Foodie Underground: No One Picnics Alone

ColumnFood, friends and manual labor.

“We need to make another picnic table.”

When you live in an apartment building, it’s not really the bucolic setting of a country house with a beautiful backyard, but even a communal outdoor space that has a few garbage bins in the corner can be turned into an outdoor oasis for entertaining. Two summers ago my fellow apartment dweller Dave made a picnic table. It held up for about a season before sitting on it turned into an extreme sport, taking considerable grace when standing up and sitting down so as not to suddenly tip the entire thing over. Despite our best efforts to simply have it as the “serving table,” we quickly learned that if a picnic table graces your backyard, people will try to sit on it.

It needed a replacement.

Dave was good enough to get $20 worth of reclaimed lumber from the Rebuilding Center and construct a frame, so come Sunday all I had to do was hold a couple of boards in place and drill in all of the screws. I made a pair of jean shorts for the occasion. If you’re going to be making your own picnic table just a few hours before hosting your dinner party, it’s only appropriate.

This is no fancy picnic table. The thing isn’t even sanded, which makes the potential of splinters just part of the meal. But much like simple food can often taste better than its more complex version, a handmade picnic table becomes part of the experience, a reminder that using our hands to build something is a worthwhile activity that most don’t save time for.

We finished it with 45 minutes to spare and I went to invent an almond and fig tart concoction for dessert.

This summer we have in fact mastered our guide to entertaining:

1. Email friends that they should bring over a side dish and/or drink on a certain day and time.

2. Put a salmon/lobster/marinated meat/asparagus/corn on the grill.

3. Make a couple of side dishes and a moderately fancy dessert with seasonal berries.

4. Drink a glass of sparkling water and walk around the backyard of the apartment building barefoot while waiting for guests to show up.

This is no frills dining, where mason jars abound and good food somehow just appears. How else does one explain a spread that includes Marcona almonds, kale salad, corn on the cob with chili lime garlic butter and cotija, watermelon with lime and walnut salad, heirloom tomatoes with basil and a few slices of pecorina and spicy mango salsa?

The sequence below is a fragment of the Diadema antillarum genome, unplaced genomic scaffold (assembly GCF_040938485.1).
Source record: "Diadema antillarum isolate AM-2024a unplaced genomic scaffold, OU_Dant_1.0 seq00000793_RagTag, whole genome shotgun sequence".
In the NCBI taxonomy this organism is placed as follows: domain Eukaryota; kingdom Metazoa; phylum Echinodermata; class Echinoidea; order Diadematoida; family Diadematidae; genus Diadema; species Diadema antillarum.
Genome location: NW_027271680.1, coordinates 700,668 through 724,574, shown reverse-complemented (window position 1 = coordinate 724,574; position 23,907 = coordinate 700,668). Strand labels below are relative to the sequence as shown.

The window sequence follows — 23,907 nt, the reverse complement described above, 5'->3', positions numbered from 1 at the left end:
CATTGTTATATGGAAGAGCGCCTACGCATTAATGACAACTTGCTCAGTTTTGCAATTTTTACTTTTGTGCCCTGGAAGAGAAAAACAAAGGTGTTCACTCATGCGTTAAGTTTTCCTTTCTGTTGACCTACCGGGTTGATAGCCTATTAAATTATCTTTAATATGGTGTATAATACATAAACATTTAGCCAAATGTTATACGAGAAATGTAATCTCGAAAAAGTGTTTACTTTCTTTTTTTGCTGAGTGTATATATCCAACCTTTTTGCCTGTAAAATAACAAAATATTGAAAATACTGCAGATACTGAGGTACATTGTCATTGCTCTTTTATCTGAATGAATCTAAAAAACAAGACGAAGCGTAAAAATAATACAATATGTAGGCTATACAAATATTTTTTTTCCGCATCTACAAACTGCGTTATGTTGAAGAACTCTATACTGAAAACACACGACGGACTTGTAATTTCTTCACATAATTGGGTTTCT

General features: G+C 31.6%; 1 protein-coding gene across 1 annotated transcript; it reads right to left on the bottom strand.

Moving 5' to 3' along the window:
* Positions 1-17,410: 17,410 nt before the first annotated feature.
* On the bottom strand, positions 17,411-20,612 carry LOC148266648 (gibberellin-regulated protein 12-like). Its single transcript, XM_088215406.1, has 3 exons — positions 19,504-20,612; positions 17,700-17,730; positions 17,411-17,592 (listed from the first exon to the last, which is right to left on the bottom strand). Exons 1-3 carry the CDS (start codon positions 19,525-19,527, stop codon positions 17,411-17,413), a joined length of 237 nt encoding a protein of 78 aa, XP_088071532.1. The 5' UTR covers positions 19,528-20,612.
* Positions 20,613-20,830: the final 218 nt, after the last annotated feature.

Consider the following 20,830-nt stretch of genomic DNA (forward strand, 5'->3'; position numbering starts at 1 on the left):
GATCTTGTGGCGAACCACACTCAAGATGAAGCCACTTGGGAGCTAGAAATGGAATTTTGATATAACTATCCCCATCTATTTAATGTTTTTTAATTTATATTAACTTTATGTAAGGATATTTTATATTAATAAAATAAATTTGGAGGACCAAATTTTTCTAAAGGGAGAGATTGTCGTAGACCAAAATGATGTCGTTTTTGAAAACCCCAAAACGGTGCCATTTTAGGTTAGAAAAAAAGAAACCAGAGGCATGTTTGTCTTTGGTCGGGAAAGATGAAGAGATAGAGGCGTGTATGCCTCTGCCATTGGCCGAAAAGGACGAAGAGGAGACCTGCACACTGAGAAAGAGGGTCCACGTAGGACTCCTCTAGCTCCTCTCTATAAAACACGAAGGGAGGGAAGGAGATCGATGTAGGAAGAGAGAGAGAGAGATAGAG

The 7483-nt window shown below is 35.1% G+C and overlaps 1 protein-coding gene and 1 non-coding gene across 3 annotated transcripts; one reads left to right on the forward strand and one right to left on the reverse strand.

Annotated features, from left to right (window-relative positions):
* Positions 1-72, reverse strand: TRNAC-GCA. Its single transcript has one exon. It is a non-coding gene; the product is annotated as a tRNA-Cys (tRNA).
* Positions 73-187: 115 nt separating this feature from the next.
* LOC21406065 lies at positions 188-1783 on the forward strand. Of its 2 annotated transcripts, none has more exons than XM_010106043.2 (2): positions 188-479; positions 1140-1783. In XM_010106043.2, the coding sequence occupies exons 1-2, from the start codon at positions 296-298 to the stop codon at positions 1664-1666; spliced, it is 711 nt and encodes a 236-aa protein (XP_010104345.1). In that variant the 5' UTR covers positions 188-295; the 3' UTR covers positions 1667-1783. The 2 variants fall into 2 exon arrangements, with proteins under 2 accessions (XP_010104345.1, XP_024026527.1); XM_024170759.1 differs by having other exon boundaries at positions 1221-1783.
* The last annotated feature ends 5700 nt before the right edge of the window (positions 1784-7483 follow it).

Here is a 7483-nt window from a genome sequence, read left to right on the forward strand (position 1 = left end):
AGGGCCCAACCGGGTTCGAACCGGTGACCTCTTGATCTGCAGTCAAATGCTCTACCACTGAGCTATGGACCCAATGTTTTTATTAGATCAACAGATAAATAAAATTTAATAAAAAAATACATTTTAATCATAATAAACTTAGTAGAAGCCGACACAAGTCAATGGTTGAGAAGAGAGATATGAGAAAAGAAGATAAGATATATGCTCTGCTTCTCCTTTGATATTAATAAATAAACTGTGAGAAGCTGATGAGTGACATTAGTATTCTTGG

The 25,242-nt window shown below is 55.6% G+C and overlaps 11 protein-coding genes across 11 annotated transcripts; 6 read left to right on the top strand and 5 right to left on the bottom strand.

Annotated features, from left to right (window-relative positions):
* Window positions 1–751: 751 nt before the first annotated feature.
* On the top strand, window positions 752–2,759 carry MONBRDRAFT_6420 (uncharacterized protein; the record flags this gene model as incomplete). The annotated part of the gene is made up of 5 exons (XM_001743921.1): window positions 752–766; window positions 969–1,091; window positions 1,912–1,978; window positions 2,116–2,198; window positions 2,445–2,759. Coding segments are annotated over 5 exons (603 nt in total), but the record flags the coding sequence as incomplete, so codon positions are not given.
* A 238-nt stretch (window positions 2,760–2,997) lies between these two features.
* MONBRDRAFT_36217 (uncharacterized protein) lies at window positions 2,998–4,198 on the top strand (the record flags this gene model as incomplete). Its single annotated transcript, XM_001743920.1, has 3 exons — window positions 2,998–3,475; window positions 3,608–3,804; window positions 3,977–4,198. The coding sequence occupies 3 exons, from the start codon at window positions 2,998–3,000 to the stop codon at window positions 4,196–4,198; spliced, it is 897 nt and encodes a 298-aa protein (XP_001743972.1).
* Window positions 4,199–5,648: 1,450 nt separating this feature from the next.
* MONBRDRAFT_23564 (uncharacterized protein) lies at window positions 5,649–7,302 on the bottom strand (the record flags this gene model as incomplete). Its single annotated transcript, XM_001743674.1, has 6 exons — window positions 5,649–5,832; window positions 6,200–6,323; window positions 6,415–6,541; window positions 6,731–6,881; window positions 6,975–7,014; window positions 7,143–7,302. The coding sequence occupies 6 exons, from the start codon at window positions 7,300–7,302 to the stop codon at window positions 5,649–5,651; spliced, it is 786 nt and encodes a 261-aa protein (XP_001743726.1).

I overheard someone say, “When Brones sends an email inviting you to a barbecue, you know you should say yes.” Although I’d like to take credit for throwing the kind of affairs that people want to attend, the central component is bringing together people that want to take time to celebrate good food, whether they make it themselves or not.

Sometimes we focus so much on what the food is – Is it organic? Is it local? Did you know the butcher? I am off dairy, is there milk in that? – that we get distracted from enjoying the full process. Making something with our hands, bringing it to share with a group of friends. These are basic things, and all things that no matter where you are on the foodie scale, you need. We need sustenance and we need community, which is why the two things seamlessly go hand in hand.

Backyard dinner parties are reminders of what is important in life: good food and friends. They don’t have to be complicated to be successful. They don’t have to require long shopping lists and days of preparation. You can simply be barefoot, bring a dish, and trust in the fact that sometimes serendipity is the best recipe for enjoying a late summer evening.

Watermelon Basil Salad with Lime and Walnuts


  • 1/2 of a large seedless watermelon cut into small cubes
  • juice of 1 lime
  • 1/4 cup chopped basil
  • 1 cup toasted walnuts, chopped


Mix all ingredients in a salad bowl and serve,

Editor’s note: This is the latest installment of Anna Brones’s weekly column at EcoSalon, Foodie Underground, discovering what’s new and different in the underground food movement, from supper clubs to mini markets to the culinary avant garde.

Anna Brones

Anna Brones is a food + travel writer with a love for coffee and bikes. She is the author of The Culinary Cyclist and Fika: The Art of the Swedish Coffee Break. Catch her weekly column, Foodie Underground.